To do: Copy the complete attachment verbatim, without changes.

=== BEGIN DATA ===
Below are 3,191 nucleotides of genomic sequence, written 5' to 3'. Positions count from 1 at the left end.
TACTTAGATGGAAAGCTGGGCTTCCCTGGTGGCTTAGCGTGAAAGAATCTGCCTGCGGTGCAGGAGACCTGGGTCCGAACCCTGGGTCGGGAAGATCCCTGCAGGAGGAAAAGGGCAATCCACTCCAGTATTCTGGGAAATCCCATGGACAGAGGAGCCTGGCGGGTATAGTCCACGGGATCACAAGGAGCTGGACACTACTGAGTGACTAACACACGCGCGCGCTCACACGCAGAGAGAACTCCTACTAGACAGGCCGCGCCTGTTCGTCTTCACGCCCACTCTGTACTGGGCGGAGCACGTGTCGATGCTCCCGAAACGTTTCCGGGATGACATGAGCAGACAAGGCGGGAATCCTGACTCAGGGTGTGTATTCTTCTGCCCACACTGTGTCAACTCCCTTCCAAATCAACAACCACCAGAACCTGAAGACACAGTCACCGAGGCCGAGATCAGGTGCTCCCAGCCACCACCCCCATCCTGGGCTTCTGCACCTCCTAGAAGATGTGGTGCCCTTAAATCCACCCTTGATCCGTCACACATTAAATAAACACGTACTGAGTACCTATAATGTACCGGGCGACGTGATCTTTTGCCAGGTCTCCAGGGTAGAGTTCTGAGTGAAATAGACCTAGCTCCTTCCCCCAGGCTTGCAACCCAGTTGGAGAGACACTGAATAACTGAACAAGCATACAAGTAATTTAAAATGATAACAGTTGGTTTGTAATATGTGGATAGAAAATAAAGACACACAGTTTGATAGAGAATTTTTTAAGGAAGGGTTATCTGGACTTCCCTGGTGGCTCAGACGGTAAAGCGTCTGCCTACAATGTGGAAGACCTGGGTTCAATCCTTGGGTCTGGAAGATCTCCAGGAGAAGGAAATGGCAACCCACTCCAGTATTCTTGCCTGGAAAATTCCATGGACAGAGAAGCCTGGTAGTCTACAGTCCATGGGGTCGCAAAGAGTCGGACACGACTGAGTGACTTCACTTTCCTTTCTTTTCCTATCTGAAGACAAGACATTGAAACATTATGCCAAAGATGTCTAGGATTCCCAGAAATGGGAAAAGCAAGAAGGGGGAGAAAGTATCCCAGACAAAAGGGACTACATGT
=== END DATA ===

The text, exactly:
Below are 3,191 nucleotides of genomic sequence, written 5' to 3'. Positions count from 1 at the left end.
TACTTAGATGGAAAGCTGGGCTTCCCTGGTGGCTTAGCGTGAAAGAATCTGCCTGCGGTGCAGGAGACCTGGGTCCGAACCCTGGGTCGGGAAGATCCCTGCAGGAGGAAAAGGGCAATCCACTCCAGTATTCTGGGAAATCCCATGGACAGAGGAGCCTGGCGGGTATAGTCCACGGGATCACAAGGAGCTGGACACTACTGAGTGACTAACACACGCGCGCGCTCACACGCAGAGAGAACTCCTACTAGACAGGCCGCGCCTGTTCGTCTTCACGCCCACTCTGTACTGGGCGGAGCACGTGTCGATGCTCCCGAAACGTTTCCGGGATGACATGAGCAGACAAGGCGGGAATCCTGACTCAGGGTGTGTATTCTTCTGCCCACACTGTGTCAACTCCCTTCCAAATCAACAACCACCAGAACCTGAAGACACAGTCACCGAGGCCGAGATCAGGTGCTCCCAGCCACCACCCCCATCCTGGGCTTCTGCACCTCCTAGAAGATGTGGTGCCCTTAAATCCACCCTTGATCCGTCACACATTAAATAAACACGTACTGAGTACCTATAATGTACCGGGCGACGTGATCTTTTGCCAGGTCTCCAGGGTAGAGTTCTGAGTGAAATAGACCTAGCTCCTTCCCCCAGGCTTGCAACCCAGTTGGAGAGACACTGAATAACTGAACAAGCATACAAGTAATTTAAAATGATAACAGTTGGTTTGTAATATGTGGATAGAAAATAAAGACACACAGTTTGATAGAGAATTTTTTAAGGAAGGGTTATCTGGACTTCCCTGGTGGCTCAGACGGTAAAGCGTCTGCCTACAATGTGGAAGACCTGGGTTCAATCCTTGGGTCTGGAAGATCTCCAGGAGAAGGAAATGGCAACCCACTCCAGTATTCTTGCCTGGAAAATTCCATGGACAGAGAAGCCTGGTAGTCTACAGTCCATGGGGTCGCAAAGAGTCGGACACGACTGAGTGACTTCACTTTCCTTTCTTTTCCTATCTGAAGACAAGACATTGAAACATTATGCCAAAGATGTCTAGGATTCCCAGAAATGGGAAAAGCAAGAAGGGGGAGAAAGTATCCCAGACAAAAGGGACTACATGT